Crestone’s Holder says that from an investment perspective, the factors investors really need to get right and focus on in the first instance are establishing their risk tolerance.

“The ability to take risk is really dictated by things like the size of your asset base and then your time horizon, which you have in mind through investing. And then, you weigh that up against the combination of your return objectives, so what you either need or want to achieve out of your investment portfolio, with things like specific liquidity requirements.

“They can be just general requirements in terms of holding a cash balance, or for specific liquidity events. We would consider these factors at the outset, which is really about setting up a strategic long-term asset allocation.”


Australia’s sovereign wealth fund, the $150 billion Future Fund, made headlines in October when it revealed it had switched all of its Australian shareholdings to exchange-traded index funds, saving more than $50 million in annual management fees in the process.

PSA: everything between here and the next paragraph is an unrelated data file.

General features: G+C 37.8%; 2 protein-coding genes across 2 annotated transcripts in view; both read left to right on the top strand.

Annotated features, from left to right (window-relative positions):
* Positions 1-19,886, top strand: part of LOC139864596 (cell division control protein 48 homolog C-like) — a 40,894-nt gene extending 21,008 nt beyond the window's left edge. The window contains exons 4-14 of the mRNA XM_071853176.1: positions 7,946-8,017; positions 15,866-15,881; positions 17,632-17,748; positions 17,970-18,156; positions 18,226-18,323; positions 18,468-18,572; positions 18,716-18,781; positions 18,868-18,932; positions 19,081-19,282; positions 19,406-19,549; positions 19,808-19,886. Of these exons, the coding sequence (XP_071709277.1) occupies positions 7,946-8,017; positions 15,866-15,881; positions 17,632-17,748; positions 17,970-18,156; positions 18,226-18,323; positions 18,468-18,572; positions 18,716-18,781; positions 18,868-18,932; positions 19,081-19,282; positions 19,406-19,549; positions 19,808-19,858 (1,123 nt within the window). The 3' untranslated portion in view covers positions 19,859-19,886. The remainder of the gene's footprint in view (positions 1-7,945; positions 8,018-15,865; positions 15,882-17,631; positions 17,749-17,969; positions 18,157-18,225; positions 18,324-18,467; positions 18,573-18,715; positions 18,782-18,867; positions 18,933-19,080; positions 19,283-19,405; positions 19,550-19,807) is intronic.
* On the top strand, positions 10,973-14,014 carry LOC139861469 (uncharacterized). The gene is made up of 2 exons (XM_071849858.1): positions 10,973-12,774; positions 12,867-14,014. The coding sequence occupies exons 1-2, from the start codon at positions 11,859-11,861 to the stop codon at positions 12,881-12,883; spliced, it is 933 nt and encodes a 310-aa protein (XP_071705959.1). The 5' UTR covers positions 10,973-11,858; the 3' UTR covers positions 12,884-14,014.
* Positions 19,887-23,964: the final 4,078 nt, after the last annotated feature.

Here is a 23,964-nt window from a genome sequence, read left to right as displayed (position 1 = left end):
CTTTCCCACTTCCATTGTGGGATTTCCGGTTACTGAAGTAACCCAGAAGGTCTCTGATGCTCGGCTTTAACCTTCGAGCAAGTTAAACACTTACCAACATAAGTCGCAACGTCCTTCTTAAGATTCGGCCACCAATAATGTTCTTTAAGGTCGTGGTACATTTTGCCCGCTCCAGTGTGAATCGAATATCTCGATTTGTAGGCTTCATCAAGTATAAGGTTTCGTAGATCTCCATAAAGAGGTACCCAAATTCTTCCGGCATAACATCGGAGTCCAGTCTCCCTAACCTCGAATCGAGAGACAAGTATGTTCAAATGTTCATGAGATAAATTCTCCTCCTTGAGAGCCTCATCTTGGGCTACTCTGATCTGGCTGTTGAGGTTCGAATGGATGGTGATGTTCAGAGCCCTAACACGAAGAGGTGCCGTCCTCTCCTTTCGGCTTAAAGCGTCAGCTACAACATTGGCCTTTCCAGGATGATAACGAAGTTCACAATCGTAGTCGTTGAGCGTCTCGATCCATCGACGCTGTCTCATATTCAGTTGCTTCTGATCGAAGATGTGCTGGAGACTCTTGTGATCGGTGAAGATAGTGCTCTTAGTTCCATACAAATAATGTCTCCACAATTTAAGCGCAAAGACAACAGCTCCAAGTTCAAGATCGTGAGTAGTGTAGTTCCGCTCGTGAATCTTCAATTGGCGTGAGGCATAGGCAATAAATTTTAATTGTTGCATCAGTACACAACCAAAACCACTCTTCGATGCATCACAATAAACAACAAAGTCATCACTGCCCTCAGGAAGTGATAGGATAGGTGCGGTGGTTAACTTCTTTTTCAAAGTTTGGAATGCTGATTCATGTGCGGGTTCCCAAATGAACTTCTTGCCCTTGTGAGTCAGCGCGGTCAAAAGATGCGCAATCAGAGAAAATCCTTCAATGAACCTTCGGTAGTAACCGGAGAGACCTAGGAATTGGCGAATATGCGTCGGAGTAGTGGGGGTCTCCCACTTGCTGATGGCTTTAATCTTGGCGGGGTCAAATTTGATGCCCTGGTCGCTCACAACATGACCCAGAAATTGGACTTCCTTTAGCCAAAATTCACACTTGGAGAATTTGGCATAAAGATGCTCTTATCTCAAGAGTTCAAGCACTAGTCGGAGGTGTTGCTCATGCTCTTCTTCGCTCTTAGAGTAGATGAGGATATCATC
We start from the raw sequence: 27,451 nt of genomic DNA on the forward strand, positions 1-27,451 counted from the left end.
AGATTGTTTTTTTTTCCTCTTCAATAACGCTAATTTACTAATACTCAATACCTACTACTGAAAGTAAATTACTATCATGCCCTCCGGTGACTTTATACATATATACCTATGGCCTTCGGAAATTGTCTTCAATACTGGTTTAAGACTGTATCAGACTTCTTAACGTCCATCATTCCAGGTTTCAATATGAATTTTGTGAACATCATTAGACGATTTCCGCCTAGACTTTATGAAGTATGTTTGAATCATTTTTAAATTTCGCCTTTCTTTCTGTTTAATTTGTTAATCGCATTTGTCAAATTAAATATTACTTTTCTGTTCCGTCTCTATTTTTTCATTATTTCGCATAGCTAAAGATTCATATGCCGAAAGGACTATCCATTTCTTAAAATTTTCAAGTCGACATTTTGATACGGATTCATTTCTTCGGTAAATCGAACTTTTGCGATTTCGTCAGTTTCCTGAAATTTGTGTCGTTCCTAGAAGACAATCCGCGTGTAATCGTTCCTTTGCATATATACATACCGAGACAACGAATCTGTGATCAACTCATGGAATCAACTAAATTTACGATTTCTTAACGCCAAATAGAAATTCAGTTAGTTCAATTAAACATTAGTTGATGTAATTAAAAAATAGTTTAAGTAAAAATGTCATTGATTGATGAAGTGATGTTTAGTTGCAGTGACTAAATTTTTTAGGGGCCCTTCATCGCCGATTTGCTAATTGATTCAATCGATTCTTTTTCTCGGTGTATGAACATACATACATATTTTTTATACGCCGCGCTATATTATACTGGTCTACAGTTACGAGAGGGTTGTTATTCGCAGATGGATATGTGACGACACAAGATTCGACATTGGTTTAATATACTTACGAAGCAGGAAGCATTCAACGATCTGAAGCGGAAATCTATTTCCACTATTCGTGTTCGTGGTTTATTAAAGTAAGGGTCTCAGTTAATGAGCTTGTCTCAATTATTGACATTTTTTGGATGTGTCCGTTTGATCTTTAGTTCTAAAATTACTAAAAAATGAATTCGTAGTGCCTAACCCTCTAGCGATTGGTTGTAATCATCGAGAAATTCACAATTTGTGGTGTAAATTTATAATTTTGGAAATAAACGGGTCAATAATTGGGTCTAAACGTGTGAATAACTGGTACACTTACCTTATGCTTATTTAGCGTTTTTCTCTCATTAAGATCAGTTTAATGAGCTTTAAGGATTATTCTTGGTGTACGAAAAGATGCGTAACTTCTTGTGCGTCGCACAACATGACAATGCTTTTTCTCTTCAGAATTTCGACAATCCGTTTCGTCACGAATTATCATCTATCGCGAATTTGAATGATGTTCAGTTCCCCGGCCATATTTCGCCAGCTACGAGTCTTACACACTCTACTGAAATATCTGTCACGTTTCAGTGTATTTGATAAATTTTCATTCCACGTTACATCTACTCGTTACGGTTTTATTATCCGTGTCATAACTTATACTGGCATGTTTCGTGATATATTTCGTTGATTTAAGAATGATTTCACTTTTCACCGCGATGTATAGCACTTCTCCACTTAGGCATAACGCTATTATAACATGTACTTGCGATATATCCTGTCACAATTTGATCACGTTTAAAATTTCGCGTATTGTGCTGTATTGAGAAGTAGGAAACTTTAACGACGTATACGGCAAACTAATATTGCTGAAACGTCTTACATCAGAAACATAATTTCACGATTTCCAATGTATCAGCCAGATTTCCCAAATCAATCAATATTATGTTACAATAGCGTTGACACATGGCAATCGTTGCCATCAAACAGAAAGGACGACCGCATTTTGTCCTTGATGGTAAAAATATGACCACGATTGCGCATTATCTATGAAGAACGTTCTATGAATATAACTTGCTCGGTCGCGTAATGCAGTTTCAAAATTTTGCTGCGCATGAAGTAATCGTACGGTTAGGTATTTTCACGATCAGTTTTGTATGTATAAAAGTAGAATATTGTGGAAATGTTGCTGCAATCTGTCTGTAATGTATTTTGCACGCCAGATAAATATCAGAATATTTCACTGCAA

It is a valuable lesson for all investors because fees rather than market volatility remain the biggest long-term threat to wealth creation.

New research from digital wealth provider InvestSMART shows someone who had invested $100,000 in Australian shares over the 30 years to June 2018 at a fee of 0.5 per cent would have $1,207,807 at the end of the period, while a fee of 1.5 per cent would have netted them just $896,508 – almost 26 per cent less.

High investing costs are caused by “fee stacking” – an accumulation of fees including financial advice fees, implementation fees, platform administration and investment management fees, which can easily add up to 2 per cent per annum.

In the current climate where returns are being eroded through general markets activity, and taking into account one’s long-term horizon, those investors using managed funds should do their homework. Reducing fees by shopping around may be a wise decision.

Tony Kaye is editor with InvestSMART Group.